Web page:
The term “Indigenous people” refers to an ethnic community native to a region that was later settled or occupied by other ethnic groups. Most often, it is applied to First Nations peoples, Native Americans, and Aboriginal Australians, but it can refer to any community that has ancestral lineages in societies that existed before the arrival of a colonial power.
In its singular form, “Indigenous people” can refer to a single Indigenous community:
The Ainu are the Indigenous people of Hokkaido.
Or it can be used to refer to Indigenous individuals (or persons) without specifying a group:
He is one of many Indigenous people serving in the police.
The government fully supports the rights of all Indigenous people.
If you are referring to more than one Indigenous community, though, you should use the plural form “Indigenous peoples” to show that you’re referring to several distinct groups:
They are the smallest of the Indigenous peoples of Canada.
The Indigenous peoples of Peru include the Quechua and Aymara nations.
Using the plural form like this is a way of respecting the diversity of Indigenous communities.
Referring to Specific Indigenous Communities
When referring to a specific Indigenous community, where possible, use the name that the tribe, community, or nation uses for itself rather than referring to “Indigenous people” generically. For example:
Ngilgi is a dreamtime spirit of the Indigenous people of Australia. ✘
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Ngilgi is a dreamtime spirit of the Wardandi people of Australia. ✔
This may involve some research, but Indigenous peoples are not monolithic even within a specific country or region, and it is important to reflect this diversity in your writing.
Should You Capitalize the “I” in Indigenous?
Many style guides suggest capitalizing the names of racial and ethnic groups (e.g., Black, Native American), which would include capitalizing “Indigenous” in “Indigenous people(s).” This is to signify Indigenous peoples’ value as political and historical communities.
However, some style guides only capitalize “Indigenous” when referring to particular groups. Monash University in Australia, for example, requires writers to capitalize “Indigenous” when referring to Indigenous Australians, but not for Indigenous peoples of other continents.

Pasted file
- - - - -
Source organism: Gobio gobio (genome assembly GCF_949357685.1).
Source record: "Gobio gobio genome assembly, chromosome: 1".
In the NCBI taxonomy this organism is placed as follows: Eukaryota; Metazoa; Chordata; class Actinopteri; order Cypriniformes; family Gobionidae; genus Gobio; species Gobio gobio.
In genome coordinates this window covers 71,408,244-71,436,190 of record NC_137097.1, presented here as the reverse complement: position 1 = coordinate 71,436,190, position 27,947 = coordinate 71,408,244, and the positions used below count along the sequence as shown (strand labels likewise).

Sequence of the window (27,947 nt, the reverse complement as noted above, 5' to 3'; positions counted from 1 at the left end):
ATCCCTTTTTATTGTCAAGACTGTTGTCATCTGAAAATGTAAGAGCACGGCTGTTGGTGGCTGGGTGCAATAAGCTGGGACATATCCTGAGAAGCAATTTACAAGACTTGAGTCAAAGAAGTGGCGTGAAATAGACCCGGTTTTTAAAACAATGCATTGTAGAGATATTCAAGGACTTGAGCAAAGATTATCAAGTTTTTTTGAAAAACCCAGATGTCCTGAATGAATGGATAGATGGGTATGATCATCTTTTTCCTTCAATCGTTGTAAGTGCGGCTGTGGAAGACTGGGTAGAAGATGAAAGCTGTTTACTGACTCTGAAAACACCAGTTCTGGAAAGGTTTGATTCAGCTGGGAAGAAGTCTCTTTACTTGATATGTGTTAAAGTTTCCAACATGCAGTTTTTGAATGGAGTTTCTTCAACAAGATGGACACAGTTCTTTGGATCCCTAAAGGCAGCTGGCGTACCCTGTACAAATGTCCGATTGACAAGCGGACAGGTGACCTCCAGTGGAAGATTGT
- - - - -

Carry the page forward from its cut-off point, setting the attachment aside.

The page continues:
If you are unsure whether or not to capitalize “Indigenous” when referring to Indigenous peoples, then, you should check your organization’s style guide. And if you don’t have a style guide to follow, we suggest capitalizing “Indigenous” as a mark of respect.
You do not, however, need to capitalize “indigenous” when using it generically. For instance:
This butterfly is indigenous to China.
Here, we don’t capitalize “indigenous” because we’re simply using it to mean “native to.”
Summary: Indigenous People or Indigenous Peoples?
To summarize, “Indigenous people” and “Indigenous peoples” both refer to the ethnic groups or communities that originally inhabited lands that were later occupied by settling or colonizing forces. But there is a slight difference in how they are used:
Use the singular Indigenous people to refer to a specific ethnic community or individual persons from multiple Indigenous groups.
Use the plural Indigenous peoples when referring to multiple distinct groups.
For instance, we might say that the Quechua are an “Indigenous people” from Peru. But since there are multiple Indigenous nations in Peru, we would refer to “the Indigenous peoples of Peru” to discuss the Quechua, Aymara, Urarina, etc., collectively.
In terms of capitalization, meanwhile, we recommend capitalizing the “i” in Indigenous people(s) unless you are working with a style guide that advises otherwise.
We hope these tips have helped you feel more confident about how and when to use these terms. If you need any more help with your writing, though, Proofed’s editors and proofreaders are on hand 24 hours a day. Upload a trial document to find out more!